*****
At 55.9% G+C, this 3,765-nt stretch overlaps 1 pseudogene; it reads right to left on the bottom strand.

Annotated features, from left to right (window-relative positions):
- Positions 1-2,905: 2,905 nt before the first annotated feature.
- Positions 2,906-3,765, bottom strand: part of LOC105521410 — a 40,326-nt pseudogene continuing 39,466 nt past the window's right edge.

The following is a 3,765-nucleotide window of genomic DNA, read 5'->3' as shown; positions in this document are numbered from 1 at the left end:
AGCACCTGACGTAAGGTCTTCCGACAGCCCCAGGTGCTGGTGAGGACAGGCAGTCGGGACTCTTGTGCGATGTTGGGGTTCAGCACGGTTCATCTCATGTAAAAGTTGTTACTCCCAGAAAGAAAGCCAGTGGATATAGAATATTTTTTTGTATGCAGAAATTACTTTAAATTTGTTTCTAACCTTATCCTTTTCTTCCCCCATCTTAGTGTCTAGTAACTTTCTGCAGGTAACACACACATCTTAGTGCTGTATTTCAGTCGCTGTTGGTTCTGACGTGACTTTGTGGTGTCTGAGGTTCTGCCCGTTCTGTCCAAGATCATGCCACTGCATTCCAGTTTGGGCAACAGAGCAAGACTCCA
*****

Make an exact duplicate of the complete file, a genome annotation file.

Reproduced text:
At 55.9% G+C, this 3,765-nt stretch overlaps 1 pseudogene; it reads right to left on the bottom strand.

Annotated features, from left to right (window-relative positions):
- Positions 1-2,905: 2,905 nt before the first annotated feature.
- Positions 2,906-3,765, bottom strand: part of LOC105521410 — a 40,326-nt pseudogene continuing 39,466 nt past the window's right edge.

The following is a 3,765-nucleotide window of genomic DNA, read 5'->3' as shown; positions in this document are numbered from 1 at the left end:
AGCACCTGACGTAAGGTCTTCCGACAGCCCCAGGTGCTGGTGAGGACAGGCAGTCGGGACTCTTGTGCGATGTTGGGGTTCAGCACGGTTCATCTCATGTAAAAGTTGTTACTCCCAGAAAGAAAGCCAGTGGATATAGAATATTTTTTTGTATGCAGAAATTACTTTAAATTTGTTTCTAACCTTATCCTTTTCTTCCCCCATCTTAGTGTCTAGTAACTTTCTGCAGGTAACACACACATCTTAGTGCTGTATTTCAGTCGCTGTTGGTTCTGACGTGACTTTGTGGTGTCTGAGGTTCTGCCCGTTCTGTCCAAGATCATGCCACTGCATTCCAGTTTGGGCAACAGAGCAAGACTCCA